From Caleb Wallace
Lincoln County, July 12. 1785.
Having accommodated my Family in this remote quarter of the Country, I wish to renew a correspondence which was formerly pleasing to me and I trust no[t] disagreeable to you. Since I saw you last I have removed twice, first from Charlotte to Botetourt and then from there to Kentucky; this, with some vissisitudes of fortune & health have occasioned me to neglect for a while some of the acquaintances of my youth who I shall always remember with affection. As you are yet a Stranger to the parental Tyes, I hardly know how to tell you of two fine Sons & a Daughter that are the great amusements of my leisure as well as the Objects of my most serious Cares; therefore I shall only remind you at present of the Taunts to which old Bachelors are justly exposed, and from which the best services to the public in other respects will not skreen you much longer. But I shall not say more, as I have had an intimation that you are like to be in a more honourable State e’er long. You may perhaps expect from me some interesting accounts of this Western World which I fear I shall not be able to give you. The fertility of the Soil makes it a good poor man’s Country, but without peace with the Indians and an Opportunity of exporting our produce it cannot flourish. When we shall enjoy these advantages God only knows, for at present the prospects are not very flattering. A great many Horses have been lately taken and several People killed on our out Skirts, probably by runagade Indians with the Connivance if not the approbation of the Tribes to which they belong. They seem to be particularly attentive to the Passage through the Wilderness as afording them the easiest Opportunities of getting plunder. As to Trade, we have some hopes that Congress to enhance the value of the Lands on the N W side of the Ohio will endeavour to procure the quiet navigation of the Mississippi. Your Opportunities will enable you to inform me what is like to be effected in this Way. We are as harmonious amongst ourselves as can be expected of a mixture of People from various States and of various Sentiments and Manners not yet assimilated. In point of Morals, the bulk of the inhabitants are far superior to what I expected to find in any new settled Country. We have not had a single instance of Murder, and but one Criminal for Felony of any kind has yet been before the Supreme Court. I wish I could say as much to vindicate the Character of our Land-Jobbers. This Business has been attended with much villiany in other Parts. Here it is reduced to a System, and to take the advantage of the Ignorance or of the Poverty of a neighbour is almost grown into reputation; which must multiply litigation and produce aversions that will not quickly subside. Some Acts of Assembly for giving further time &c have had a happy tendency to check their designs; but the Laws for opening the Land Office and for settling and adjusting the Titles of Claimers to unpatented Lands (which passed before they were sufficiently matured and therefore liable to the imputation of defect and inconsistency) have opened a Door for this kind of speculation which cannot now be effectually shut.1 If the Land Business was conducted with more candour & integrity the expence and attention that are requisite must for a while greatly retard all other improvements, which to me is a very mortifying consideration. Having this view of our circumstances you may be surprised to hear that a late Convention have unanimously agreed to petition the Assembly to have this District established into a State.2 I cannot explain the prevailing Sentiments better, than by telling you We concieve the People of this District do not at present enjoy a greater portion of Liberty than an American Colony might have done a few Years ago had she been allowed a Representation in the British Parliament. We not only fear what may be done, but some Acts have already passed that are retrospective and partial in their operation; not designed to check an unforeseen evil, but for the express purpose of levying Taxes which (if they cannot be avoided) will be intolerably oppressive to this Quarter. The Act for enforcing the General Tax upon Persons & Property are not complained of because it is accounted equitable and necessary. This we must pay as far as we are able whether we remain with the old State or become a new one. The Civil List will be the only additional Expence, a considerable part of which we are now paying and the balance for a while will be more than saved out of the Taxes first alluded to. Indeed we do not consider a Tax for the Support of Government as very burthensome where the Money will presently circulate back to them that pay it; whereas were our Cash like the Widows Cruise of Oil, it would presently be drained off to the Eastern part of the State if the Connexion continues.3 Until lately I have myself thought it would be more eligible to continue as we are a while longer; but finding that our Situation is too remote to enjoy the advantages of Government with Virginia in any tolerable degree, I have fallen in with the opinion that it is better to part in peace than to remain together in a State of Jealousy and Discontent. My greatest doubt now is that we shall lack wisdom and virtue to govern ourselves. I concieve that our Form of Government should be simple as most suitable to our infant Condition; but I also wish it to be so constructed as to admit of all the Improvements that may be needed in the most advanced periods of maturity. Some have proposed that the three Departments should at present be composed of as small numbers as can be safely trusted; that instead of a Senate, the Executive and Judiciary should sit as Advisers to the Legislative; and with the addition of two or three Commissioners from the Assembly to determine all Appeals and Impeachments. On this Subject I confess myself a Novice, and apprehend we have few among us who are adepts in the Science of Government. For the Sake of Posterity I would willingly engage in the Study to the utmost of my ability; but I find myself constrained by the Duties of my Office to give unremitted attention to acquire that knowledge of the Law which I unhappily neglected in my Youth. For some Years past I have admired Jurisprudence as one of the most useful branches of Philosophy, and as I had Opportunity directed my reading in this Channel, but never considered the practical part of Law as a matter worthy of notice until it became my duty; which for a while will subject me to a degree of drudgery and confinement that nothing but the Necessities of the Country where I have adventured my family and possessions could induce me to undergo. Did you[r] inclination lead you into this Quarter, my prospects would brighten with regard to the management of our public Concerns. Perhaps you smile at the Idea of being politically buried in this Wilderness. As you know any event this is possible may happen.4 Will you be so kind as to favour me with such a Form of Government as you would wish to live under when you come.5 Providence has given you singular opportunities for maturing your judgment on the Subject, and if your leisure will permit, I know your inclination to oblige will not be wanting. Please to remember me in the most respectful manner to your worthy Parents and other Relatives. With every Sentiment of Friendship and Esteem, I am Dr Sir your most obt. Servt.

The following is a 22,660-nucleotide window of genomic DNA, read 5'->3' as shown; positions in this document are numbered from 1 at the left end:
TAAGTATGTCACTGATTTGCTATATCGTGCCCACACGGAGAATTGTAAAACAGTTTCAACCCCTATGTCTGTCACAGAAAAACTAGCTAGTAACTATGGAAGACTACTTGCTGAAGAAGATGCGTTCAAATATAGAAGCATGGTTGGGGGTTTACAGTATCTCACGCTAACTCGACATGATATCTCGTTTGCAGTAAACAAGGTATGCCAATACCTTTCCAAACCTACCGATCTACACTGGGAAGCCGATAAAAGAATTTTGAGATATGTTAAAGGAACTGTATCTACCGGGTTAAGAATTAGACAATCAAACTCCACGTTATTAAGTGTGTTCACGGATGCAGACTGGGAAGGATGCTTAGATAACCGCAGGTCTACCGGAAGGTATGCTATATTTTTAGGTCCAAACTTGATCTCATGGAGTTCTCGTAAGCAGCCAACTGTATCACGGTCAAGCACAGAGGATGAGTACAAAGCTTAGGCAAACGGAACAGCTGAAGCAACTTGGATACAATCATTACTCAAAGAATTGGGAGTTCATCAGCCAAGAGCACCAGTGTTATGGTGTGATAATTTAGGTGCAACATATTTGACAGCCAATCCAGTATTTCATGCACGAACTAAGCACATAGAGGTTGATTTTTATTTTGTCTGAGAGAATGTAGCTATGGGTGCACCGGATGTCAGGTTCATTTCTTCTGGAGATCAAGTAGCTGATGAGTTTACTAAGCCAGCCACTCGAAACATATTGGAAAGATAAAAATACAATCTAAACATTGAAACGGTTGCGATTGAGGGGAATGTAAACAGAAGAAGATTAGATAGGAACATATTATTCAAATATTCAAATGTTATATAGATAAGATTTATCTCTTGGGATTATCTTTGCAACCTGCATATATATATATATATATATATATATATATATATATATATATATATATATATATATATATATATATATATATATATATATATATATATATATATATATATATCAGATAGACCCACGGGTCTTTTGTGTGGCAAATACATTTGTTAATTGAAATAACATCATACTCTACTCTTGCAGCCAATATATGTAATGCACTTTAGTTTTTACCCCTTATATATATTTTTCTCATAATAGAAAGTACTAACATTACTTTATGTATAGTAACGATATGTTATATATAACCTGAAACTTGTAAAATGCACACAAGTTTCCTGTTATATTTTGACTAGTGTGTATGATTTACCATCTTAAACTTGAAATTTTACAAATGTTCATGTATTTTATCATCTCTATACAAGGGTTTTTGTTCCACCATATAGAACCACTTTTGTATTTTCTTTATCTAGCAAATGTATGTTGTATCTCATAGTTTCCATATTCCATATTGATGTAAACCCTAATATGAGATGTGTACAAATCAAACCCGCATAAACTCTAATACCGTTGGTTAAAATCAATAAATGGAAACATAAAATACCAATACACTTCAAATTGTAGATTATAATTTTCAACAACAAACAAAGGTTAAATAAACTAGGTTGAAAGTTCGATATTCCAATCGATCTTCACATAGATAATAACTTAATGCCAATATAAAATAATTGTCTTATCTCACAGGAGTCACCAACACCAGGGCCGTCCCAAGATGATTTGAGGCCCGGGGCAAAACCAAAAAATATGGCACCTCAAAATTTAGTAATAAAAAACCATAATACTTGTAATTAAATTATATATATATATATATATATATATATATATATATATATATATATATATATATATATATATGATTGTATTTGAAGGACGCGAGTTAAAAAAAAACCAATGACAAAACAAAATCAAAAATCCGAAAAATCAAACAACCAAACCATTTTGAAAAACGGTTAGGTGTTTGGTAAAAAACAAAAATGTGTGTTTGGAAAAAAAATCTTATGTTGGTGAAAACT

P. S. The following Questions are of importance and will probably [be] debated here when a Constitution is forming.6
RC (DLC). Cover addressed to JM in Orange County. Docketed by JM. The postscript was written on the outer cover.
1. Unhappiness over the acts establishing a “Land office and for settling and adjusting the Titles … to unpatented Lands” was widespread, and JM had personal knowledge from his father’s complaints about cloudy land titles in Kentucky. The Land Office Act of 1779 has been called “a colossal mistake” (Abernethy, Western Lands and the American Revolution, p. 228). Boyd indicates the flaws in the two acts (by Jefferson and Mason) resulted from changes made by the legislature which created a boon for land speculators and pettifogging lawyers (Papers of Jefferson, II, 134).
2. This petition was laid before the House of Delegates on 28 Oct. 1785 and JM was selected as chairman of a special committee which recommended statehood for Kentucky (JHDV description begins Journal of the House of Delegates of the Commonwealth of Virginia; Begun and Held at the Capitol, in the City of Williamsburg. Beginning in 1780, the portion after the semicolon reads, Begun and Held in the Town of Richmond. In the County of Henrico. The journal for each session has its own title page and is individually paginated. The edition used is the one in which the journals for 1777–1786 are brought together in two volumes, with each journal published in Richmond in either 1827 or 1828 and often called the “Thomas W. White reprint.” description ends , Oct. 1785, pp. 10, 36, 87).
3. “The Widows Cruise of Oil” allusion is to 1 Kings 17, where during a great drought Elijah asked a widow for bread and she replied, “I have nothing baked, only a handful of meal in a jar, and a little oil in a cruse.…” Elijah assured her that God had promised them sustenance until the drought was broken. The widow believed Elijah and the “meal was not spent, neither did the cruse of oil fail.…”
4. Instead of this confusing sentence, Wallace must have meant, in colloquial terms: You may smile at the idea of being politically buried in Kentucky—but as you know, anything is possible, and stranger things have happened.
5. In his reply of 23 Aug. 1785, JM excused himself from offering an ideal constitution “by my Ignorance of many local circumstances” and “the want of sufficient time.” Even so, JM offered enough hints on political systems to fill a seven page letter.